Educational institutions are quickly coming to the understanding that a student’s wellness affects their ability to graduate from college, which in turn impacts the bottom line of colleges and universities. 

A recent study by the Stanford Center on Longevity, the Sightlines Project shows that wellness is more than just physical health—it also includes social engagement and financial security.1

More importantly, when one area isn’t healthy, wellness as a whole is affected. When students are financially unwell, they are more likely to be physically and socially unwell, leading to higher dropout rates2, lower grades3 and more mental health issues.4

Unfortunately, financial stress is rampant among college students. Several recent studies5 show that:

  • Nearly three-quarters of college students suffer from financial stress
  • 59.8 percent fear that they will not be able to pay their tuition
  • 50.5 percent worry that they will not be able to pay their monthly bills

Part of the reason for this stress is that students come to college without a good grasp of personal finance:

  • The 2018 Survey of the States: Economic and Personal Finance Education in Our Nation’s Schools found that only one-third of states require high school students to take a personal finance course.6
  • This lack of education shows—only 11 percent of college students could correctly answer a four-question quiz about loan interest and repayment.7 

However, according to the Sallie Mae’s Majoring in Money Report 2019, students want to learn. Eighty-four percent of students say they want to learn more about personal financial management.7

Because of the student loan crisis, the U.S. Financial Literacy and Education Commission now recommends that “institutions of higher education require mandatory financial literacy courses.”8

Despite the need, even when an educational institution offers a financial wellness program to students, it often remains underutilized.

There are many reasons why your students may be saying they want to learn about personal finances but not following through. Here are the most likely reasons.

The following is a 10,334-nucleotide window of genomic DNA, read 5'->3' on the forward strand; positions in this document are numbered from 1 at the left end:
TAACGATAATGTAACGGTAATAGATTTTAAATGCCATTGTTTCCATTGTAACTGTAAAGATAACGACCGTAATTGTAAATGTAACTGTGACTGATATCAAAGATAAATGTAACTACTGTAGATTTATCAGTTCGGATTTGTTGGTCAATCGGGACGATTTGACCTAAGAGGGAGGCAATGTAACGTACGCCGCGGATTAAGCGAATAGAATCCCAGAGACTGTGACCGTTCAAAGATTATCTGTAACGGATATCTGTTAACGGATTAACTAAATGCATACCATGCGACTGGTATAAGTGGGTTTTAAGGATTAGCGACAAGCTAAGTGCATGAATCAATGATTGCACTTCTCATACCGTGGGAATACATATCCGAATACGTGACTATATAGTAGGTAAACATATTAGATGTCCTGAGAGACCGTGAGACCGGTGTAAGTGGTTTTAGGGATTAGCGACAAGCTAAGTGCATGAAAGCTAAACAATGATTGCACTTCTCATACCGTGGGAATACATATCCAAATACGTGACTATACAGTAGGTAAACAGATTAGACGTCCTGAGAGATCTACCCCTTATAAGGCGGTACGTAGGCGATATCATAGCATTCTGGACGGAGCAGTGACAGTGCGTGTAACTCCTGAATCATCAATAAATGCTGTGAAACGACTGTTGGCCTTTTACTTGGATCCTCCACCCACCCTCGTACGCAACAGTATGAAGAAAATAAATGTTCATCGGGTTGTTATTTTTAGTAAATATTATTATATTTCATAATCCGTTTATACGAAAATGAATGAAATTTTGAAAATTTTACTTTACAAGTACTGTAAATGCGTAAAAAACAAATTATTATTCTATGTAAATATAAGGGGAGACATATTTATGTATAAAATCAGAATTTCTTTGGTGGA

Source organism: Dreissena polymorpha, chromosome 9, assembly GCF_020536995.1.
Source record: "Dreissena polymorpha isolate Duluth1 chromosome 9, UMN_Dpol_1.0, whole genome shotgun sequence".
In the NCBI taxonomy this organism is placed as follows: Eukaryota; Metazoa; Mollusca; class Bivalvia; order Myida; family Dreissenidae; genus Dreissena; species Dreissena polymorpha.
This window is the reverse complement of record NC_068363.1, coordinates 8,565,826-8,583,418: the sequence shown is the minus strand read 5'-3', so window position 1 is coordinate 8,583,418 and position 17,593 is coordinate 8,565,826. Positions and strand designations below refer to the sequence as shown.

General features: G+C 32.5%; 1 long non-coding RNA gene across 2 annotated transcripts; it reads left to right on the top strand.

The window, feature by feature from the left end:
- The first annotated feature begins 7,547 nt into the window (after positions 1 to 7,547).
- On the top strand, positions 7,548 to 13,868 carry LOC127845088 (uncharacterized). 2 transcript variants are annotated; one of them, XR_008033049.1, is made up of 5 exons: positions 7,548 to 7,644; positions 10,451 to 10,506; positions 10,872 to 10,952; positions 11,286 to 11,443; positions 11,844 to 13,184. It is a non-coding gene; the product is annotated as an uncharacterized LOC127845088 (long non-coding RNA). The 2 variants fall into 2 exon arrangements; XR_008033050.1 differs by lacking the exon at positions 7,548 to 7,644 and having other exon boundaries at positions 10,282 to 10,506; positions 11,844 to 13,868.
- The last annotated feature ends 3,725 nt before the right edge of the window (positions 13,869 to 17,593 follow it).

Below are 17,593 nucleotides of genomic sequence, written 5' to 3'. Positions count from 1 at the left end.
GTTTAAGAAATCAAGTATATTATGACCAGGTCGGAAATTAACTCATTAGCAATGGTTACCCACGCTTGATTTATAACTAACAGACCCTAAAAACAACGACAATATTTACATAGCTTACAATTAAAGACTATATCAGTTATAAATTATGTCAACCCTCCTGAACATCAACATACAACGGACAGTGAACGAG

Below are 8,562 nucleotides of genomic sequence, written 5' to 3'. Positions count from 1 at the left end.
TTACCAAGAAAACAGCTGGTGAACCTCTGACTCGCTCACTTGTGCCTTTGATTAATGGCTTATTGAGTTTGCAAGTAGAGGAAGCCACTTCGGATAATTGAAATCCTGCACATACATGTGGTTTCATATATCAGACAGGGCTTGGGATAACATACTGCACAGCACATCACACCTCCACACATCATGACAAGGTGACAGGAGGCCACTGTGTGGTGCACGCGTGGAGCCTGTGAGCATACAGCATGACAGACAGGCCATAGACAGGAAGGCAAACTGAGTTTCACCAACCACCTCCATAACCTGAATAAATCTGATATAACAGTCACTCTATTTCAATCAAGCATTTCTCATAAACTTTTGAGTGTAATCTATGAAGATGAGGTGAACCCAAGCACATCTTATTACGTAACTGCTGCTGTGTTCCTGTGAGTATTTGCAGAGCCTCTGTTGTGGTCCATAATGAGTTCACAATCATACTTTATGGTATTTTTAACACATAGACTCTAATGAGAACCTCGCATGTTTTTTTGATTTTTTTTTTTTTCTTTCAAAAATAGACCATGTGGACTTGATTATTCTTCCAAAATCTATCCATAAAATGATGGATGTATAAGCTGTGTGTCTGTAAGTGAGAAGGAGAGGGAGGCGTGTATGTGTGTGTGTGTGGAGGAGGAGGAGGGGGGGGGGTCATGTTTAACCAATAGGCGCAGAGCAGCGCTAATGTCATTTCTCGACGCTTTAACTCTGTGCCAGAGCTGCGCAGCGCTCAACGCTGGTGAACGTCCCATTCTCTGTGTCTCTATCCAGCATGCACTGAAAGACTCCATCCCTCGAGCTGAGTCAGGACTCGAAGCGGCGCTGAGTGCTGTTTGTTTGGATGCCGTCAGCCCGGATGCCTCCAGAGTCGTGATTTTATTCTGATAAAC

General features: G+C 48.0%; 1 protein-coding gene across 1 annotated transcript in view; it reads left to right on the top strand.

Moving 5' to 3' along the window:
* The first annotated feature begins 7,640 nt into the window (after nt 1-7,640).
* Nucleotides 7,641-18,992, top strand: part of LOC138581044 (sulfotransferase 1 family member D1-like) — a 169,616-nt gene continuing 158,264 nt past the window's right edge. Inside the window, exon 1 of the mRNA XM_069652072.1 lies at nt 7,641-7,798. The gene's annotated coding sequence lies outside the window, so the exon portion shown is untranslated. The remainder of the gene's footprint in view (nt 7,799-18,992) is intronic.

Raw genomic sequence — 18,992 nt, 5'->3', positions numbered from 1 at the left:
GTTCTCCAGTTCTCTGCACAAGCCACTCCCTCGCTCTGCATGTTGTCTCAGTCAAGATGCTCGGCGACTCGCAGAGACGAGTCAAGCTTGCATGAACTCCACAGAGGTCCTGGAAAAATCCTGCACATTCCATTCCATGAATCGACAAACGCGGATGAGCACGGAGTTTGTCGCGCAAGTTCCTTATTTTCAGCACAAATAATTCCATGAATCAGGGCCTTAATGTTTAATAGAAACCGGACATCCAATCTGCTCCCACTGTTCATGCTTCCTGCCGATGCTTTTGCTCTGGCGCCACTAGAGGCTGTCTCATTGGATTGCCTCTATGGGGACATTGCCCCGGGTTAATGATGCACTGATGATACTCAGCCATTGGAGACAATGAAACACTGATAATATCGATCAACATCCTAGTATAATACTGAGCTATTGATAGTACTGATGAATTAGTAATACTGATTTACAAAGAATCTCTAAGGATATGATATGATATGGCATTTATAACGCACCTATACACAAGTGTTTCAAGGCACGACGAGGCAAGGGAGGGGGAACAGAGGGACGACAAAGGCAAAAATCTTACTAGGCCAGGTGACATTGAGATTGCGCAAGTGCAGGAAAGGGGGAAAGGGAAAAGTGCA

Your Program Doesn’t Match Their Needs  

The Sallie Mae report asked students what personal finance topics they were most interested in. These included:

  • Saving strategies - 38 percent
  • Budgeting - 35 percent
  • Student loan repayment options - 33 percent
  • Paying for college or grad school options - 33 percent
  • Credit reports and credit scores - 30 percent
  • Investment strategies - 29 percent
  • Retirement and future financial planning - 27 percent
  • Benefits and pitfalls of borrowing and using credit - 22 percent
  • Debt reduction strategies - 21 percent

The best way to determine what your students want is to ask. If you already have a program in place, a survey can help you know what topics to add to appeal to your student population.

For more information on creating an effective needs assessment survey, read our report on “How to Develop a Student Financial Wellness Survey."

Students Overestimate Their Understanding

Even though the Sallie Mae survey found that 89 percent of college students could not pass their simple finance quiz, students had a different assessment of their knowledge:

  • Students who rated themselves with poor skills were actually more likely to answer all four questions correctly compared to those who felt they had excellent skills (19 percent versus 12 percent).
  • Students who rated themselves with excellent skills were most likely to answer two quiz questions correctly compared to those who felt they had poor skills (41 percent versus 22 percent).

This phenomena of believing you know more about a topic than you actually do is called the Dunning-Kruger effect.9 

When students estimate their financial knowledge, they likely do so without considering all of the topics they do not understand, leading to an inflated estimation of their abilities.

Students Wait Until a Need Arises

A major employee survey found that employees do not seek financial education until a need arises.10

Although there is no similar study for college students, it is quite probable that students have the same bias.

If so, then students are most likely to seek information when:

  • Making important financial decisions, like taking out a student loan or buying a car
  • Enduring a financial crisis, such as the inability to pay tuition or facing eviction
  • Experiencing a life event such as graduation or marriage